His family almost certainly encouraged this transformation. Zarqawi’s father, a sheik, returned home in 1949 after defending Jerusalem against the fledgling state of Israel. He was respected for both his religious views and his part in fighting the Jews.

He appears to have approved of his son’s departure for Afghanistan in the late 1980s to fight the Soviets — along with many other idealistic young Arabs. There, Zarqawi acquired yet another name: “al-Gharib,” “the stranger.”

Returning to Jordan in 1992, he joined a radical Islamic group called Bayat al Imam. A year later, he was arrested and convicted of plotting to overthrow the Hashemite monarchy after explosives and assault rifles were found in his house.

Fellow inmates in prison — from which he was released under a general amnesty in 1999 — were struck by the hold that Zarqawi exerted on those around him. He gradually marginalized and then excluded his superior, Abu Mohammed Maqdisi, and emerged as leader of Bayat al Imam.

By then, he was wearing Afghan robes and a turban and committing to memory all 6,236 verses of the Koran. He forbade his new followers from reading anything else. The anchor tattoo was removed with hydrochloric acid.

“He was a perfectionist,” said Abdallah Abu Romman, a journalist who was jailed about the same time for criticizing Jordan’s King Hussein.

“He looked on himself as a role model, who was honest, brave, clean and very serious. In the three months I was with him, I don’t believe I heard him laugh once.”

Basil Abu Sabha, the prison doctor, recalled: “He could direct his men simply by moving his eyes.”

Prison transformation

It was in prison that Zarqawi’s ideology took shape. As a Salafist, who rejects all modern interpretations of Islam, he would seek to convert the world to the faith as it was in the days of the prophet Muhammad, 14 centuries ago. Zarqawi’s dream is to establish a worldwide medieval caliphate, governed by Islamic fundamentalist law, or Shariah.

His righteous fury initially was directed not against Christians or Americans, but those who rejected all religion.

“He did not consider America an enemy,” Mr. Abu Romman said. “His main foe was Russia and communism. Americans, at least, had faith in God.”

Yousef Rababa, another prisoner, said Zarqawi divided the world into “infidels” and believers and would debate so fervently that “he almost used to attack us with his fists.”

“The infidel is, for him, an infidel — whether he is a foreigner, Arab or Muslim,” Mr. Rababa said. “His principle is: ‘If you are not with me, then you are against me’ — the same logic that President Bush uses.

“Bin Laden is a person of political priorities — he has enemies in America, Iraq and Palestine. Zarqawi has no political issues. It is all about doctrine.”

So what propelled Zarqawi into such rabid anti-Americanism? The Zarqeologists think the trigger was the U.S. invasion of Afghanistan, which unseated the Taliban regime — viewed by Zarqawi as a true Salafist state. Afterward, he fled to Iran before basing himself in northern Iraq in 2002.

American military planners think Zarqawi is more extreme than bin Laden, whom the former met some time before the September 11 attacks.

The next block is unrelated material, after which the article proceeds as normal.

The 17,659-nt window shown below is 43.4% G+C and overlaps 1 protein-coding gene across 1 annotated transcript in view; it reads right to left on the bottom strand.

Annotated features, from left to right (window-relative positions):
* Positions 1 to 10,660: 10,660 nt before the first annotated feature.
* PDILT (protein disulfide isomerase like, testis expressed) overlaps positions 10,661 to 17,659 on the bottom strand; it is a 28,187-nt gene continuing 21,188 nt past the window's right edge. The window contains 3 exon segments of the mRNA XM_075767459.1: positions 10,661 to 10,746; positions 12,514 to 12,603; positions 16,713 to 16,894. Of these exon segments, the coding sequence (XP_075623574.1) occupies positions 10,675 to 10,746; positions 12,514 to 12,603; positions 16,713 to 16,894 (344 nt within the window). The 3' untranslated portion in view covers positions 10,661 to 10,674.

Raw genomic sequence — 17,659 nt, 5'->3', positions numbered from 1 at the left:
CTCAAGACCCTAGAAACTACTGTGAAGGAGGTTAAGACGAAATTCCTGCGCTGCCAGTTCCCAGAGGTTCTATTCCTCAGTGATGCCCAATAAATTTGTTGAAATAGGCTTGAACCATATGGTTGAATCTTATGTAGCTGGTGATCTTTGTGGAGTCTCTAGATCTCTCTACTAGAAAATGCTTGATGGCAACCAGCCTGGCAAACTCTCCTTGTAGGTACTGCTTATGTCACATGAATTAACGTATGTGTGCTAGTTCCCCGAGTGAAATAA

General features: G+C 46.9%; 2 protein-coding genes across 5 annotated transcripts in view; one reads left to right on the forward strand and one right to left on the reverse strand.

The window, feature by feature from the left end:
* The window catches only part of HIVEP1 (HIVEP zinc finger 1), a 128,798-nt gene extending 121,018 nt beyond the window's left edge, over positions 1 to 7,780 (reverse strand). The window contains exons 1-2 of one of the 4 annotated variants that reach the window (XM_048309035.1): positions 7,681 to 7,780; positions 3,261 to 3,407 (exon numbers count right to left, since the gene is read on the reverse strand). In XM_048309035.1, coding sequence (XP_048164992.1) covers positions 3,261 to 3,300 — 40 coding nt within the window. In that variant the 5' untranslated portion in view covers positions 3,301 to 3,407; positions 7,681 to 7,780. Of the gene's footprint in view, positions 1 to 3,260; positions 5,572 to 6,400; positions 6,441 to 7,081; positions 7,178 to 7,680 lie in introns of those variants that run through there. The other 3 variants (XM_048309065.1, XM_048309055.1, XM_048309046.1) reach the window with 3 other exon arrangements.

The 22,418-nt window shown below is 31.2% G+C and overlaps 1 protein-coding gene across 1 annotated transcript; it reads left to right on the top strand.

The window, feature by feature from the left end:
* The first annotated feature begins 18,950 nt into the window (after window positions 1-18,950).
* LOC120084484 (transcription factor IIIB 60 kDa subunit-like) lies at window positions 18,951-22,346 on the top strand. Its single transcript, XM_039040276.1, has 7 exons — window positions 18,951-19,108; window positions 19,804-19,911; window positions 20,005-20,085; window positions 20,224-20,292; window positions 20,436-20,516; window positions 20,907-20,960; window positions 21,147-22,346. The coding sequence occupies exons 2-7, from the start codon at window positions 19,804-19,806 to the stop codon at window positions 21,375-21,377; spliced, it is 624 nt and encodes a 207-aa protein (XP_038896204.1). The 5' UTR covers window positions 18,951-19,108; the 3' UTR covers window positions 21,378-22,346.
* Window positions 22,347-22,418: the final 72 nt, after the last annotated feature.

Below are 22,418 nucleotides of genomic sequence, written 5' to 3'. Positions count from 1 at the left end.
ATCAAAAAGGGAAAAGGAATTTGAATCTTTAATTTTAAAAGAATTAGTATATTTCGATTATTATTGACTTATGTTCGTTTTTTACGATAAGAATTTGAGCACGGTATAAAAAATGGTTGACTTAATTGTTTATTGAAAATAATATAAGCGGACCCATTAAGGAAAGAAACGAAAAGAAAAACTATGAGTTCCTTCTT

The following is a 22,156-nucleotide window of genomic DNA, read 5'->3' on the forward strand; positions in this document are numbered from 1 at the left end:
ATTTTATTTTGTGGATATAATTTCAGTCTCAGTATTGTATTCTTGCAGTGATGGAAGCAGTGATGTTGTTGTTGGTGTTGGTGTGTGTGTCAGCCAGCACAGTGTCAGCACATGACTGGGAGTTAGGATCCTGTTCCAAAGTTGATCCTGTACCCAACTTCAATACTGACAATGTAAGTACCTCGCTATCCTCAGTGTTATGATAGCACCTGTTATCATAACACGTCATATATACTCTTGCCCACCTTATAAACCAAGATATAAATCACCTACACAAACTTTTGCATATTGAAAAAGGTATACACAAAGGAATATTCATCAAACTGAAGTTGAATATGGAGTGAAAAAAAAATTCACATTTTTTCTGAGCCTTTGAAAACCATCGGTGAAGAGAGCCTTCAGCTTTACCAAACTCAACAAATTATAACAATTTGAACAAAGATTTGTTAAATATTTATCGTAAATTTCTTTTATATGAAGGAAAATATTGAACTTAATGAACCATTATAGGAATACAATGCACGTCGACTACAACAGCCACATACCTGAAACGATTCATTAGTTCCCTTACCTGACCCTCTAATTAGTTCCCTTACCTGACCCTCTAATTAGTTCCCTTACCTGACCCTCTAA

“His mental state, his rabid dedication to jihad causes him to do things a normal person would not do,” said one senior U.S. military officer.

“He blows up people he’s trying to get to join him in his cause. He professes in deed, if not in word, that it’s OK to kill Shias if you are a Sunni. That’s not even al Qaeda’s plan.”

CIA profiles portray him as almost mentally deranged, but America’s obsession with Zarqawi may have boosted the numbers of his potential recruits and financial backers.

Iraqi followers

“Have we contributed to the misperception that he is more than he is? The answer’s ‘yes,’” the officer said. “But it’s an unintended consequence. He is not our main adversary right now. In terms of what amounts to a potential for a grass-roots insurgency that would hinder the future health of Iraq, the former regime elements (FREs) are the problem.”

Those “FREs” — mainly former military officers loyal to Saddam Hussein — reject Zarqawi’s methods and his desire for an Islamic state. But there are some low-level alliances between the two groups because they share the short-term aim of forcing out American and British forces.

According to best U.S. estimates, Zarqawi commands about 500 men in Iraq, the majority of them fighters from countries such as Saudi Arabia, Syria, Libya, Yemen and Tunisia. He is backed by wealthy persons abroad, but no states support him.

So how dangerous is he? The senior U.S. military officer theorizes that Zarqawi may no longer be able to pull off the “spectacular” coordinated attacks that he was achieving months ago; he is killing fewer people, and more of his operations are being thwarted.

The recent announcement that he apparently has joined forces with al Qaeda could be a sign of weakness or desperation.

“He was more of an al Qaeda competitor, in many ways, and resisted allying with them because he didn’t want to be dominated by them,” the officer said.

Mr. Bush, however, long has said that the Jordanian is bin Laden’s man in Iraq, despite evidence to the contrary.

“Zarqawi is the best evidence of connection to al Qaeda affiliates and al Qaeda,” he said at an Ohio campaign rally.

Some have accused the Bush administration of deliberately exaggerating Zarqawi’s role in Iraq as a way of delegitimizing the insurgency — the main elements of which are indigenous.

Meanwhile, American forces are increasingly confident that his days are numbered.

“We’ve been real close to killing him, and we’re in hot pursuit right now,” the U.S. officer said. “He’s more lucky than he is good — and he’s going to get unlucky soon.”

Whether eliminating Zarqawi also will slay the monstrous myth that continues to swirl around his name is a more difficult question. The power of “the Z-man” might not die with him.